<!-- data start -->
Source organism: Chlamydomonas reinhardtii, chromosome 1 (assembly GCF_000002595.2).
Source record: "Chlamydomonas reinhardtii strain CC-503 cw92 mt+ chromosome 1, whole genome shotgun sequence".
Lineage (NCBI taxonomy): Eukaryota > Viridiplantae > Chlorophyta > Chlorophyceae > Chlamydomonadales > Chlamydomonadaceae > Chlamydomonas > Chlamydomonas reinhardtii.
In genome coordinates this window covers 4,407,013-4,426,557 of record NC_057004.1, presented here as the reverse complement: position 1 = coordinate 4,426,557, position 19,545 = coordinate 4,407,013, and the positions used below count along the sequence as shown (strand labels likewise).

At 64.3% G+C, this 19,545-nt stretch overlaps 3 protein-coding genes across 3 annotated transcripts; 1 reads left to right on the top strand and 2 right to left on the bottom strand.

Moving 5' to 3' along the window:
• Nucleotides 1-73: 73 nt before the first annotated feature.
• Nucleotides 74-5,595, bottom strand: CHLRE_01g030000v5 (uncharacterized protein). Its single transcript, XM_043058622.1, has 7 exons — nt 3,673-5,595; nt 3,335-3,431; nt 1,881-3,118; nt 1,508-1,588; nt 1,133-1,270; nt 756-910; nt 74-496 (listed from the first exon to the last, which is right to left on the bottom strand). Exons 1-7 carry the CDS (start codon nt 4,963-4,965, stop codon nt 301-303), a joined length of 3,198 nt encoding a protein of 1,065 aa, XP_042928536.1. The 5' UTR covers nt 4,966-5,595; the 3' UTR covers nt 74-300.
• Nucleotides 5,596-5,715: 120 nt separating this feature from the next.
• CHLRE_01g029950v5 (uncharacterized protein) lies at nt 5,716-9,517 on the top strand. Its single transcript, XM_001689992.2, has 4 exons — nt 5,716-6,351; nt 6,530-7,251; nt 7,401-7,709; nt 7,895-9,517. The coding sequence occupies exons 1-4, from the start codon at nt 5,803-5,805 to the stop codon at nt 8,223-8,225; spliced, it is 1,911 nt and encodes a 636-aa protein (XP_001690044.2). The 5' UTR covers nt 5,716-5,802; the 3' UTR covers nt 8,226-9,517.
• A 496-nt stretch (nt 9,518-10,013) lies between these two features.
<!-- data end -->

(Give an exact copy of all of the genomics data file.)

Source organism: Chlamydomonas reinhardtii, chromosome 1 (assembly GCF_000002595.2).
Source record: "Chlamydomonas reinhardtii strain CC-503 cw92 mt+ chromosome 1, whole genome shotgun sequence".
Lineage (NCBI taxonomy): Eukaryota > Viridiplantae > Chlorophyta > Chlorophyceae > Chlamydomonadales > Chlamydomonadaceae > Chlamydomonas > Chlamydomonas reinhardtii.
In genome coordinates this window covers 4,407,013-4,426,557 of record NC_057004.1, presented here as the reverse complement: position 1 = coordinate 4,426,557, position 19,545 = coordinate 4,407,013, and the positions used below count along the sequence as shown (strand labels likewise).

At 64.3% G+C, this 19,545-nt stretch overlaps 3 protein-coding genes across 3 annotated transcripts; 1 reads left to right on the top strand and 2 right to left on the bottom strand.

Moving 5' to 3' along the window:
• Nucleotides 1-73: 73 nt before the first annotated feature.
• Nucleotides 74-5,595, bottom strand: CHLRE_01g030000v5 (uncharacterized protein). Its single transcript, XM_043058622.1, has 7 exons — nt 3,673-5,595; nt 3,335-3,431; nt 1,881-3,118; nt 1,508-1,588; nt 1,133-1,270; nt 756-910; nt 74-496 (listed from the first exon to the last, which is right to left on the bottom strand). Exons 1-7 carry the CDS (start codon nt 4,963-4,965, stop codon nt 301-303), a joined length of 3,198 nt encoding a protein of 1,065 aa, XP_042928536.1. The 5' UTR covers nt 4,966-5,595; the 3' UTR covers nt 74-300.
• Nucleotides 5,596-5,715: 120 nt separating this feature from the next.
• CHLRE_01g029950v5 (uncharacterized protein) lies at nt 5,716-9,517 on the top strand. Its single transcript, XM_001689992.2, has 4 exons — nt 5,716-6,351; nt 6,530-7,251; nt 7,401-7,709; nt 7,895-9,517. The coding sequence occupies exons 1-4, from the start codon at nt 5,803-5,805 to the stop codon at nt 8,223-8,225; spliced, it is 1,911 nt and encodes a 636-aa protein (XP_001690044.2). The 5' UTR covers nt 5,716-5,802; the 3' UTR covers nt 8,226-9,517.
• A 496-nt stretch (nt 9,518-10,013) lies between these two features.